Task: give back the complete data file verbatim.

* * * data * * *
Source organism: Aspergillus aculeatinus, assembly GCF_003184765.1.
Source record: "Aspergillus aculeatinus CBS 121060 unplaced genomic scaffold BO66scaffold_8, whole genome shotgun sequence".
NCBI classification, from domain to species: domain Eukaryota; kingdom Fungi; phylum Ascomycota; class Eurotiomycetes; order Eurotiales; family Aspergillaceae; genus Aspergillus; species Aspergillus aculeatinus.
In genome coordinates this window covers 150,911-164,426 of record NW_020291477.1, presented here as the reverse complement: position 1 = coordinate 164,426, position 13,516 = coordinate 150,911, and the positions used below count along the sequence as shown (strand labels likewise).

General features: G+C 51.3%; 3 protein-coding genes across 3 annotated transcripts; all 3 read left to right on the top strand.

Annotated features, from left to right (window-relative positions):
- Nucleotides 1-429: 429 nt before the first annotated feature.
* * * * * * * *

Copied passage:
Source organism: Aspergillus aculeatinus, assembly GCF_003184765.1.
Source record: "Aspergillus aculeatinus CBS 121060 unplaced genomic scaffold BO66scaffold_8, whole genome shotgun sequence".
NCBI classification, from domain to species: domain Eukaryota; kingdom Fungi; phylum Ascomycota; class Eurotiomycetes; order Eurotiales; family Aspergillaceae; genus Aspergillus; species Aspergillus aculeatinus.
In genome coordinates this window covers 150,911-164,426 of record NW_020291477.1, presented here as the reverse complement: position 1 = coordinate 164,426, position 13,516 = coordinate 150,911, and the positions used below count along the sequence as shown (strand labels likewise).

General features: G+C 51.3%; 3 protein-coding genes across 3 annotated transcripts; all 3 read left to right on the top strand.

Annotated features, from left to right (window-relative positions):
- Nucleotides 1-429: 429 nt before the first annotated feature.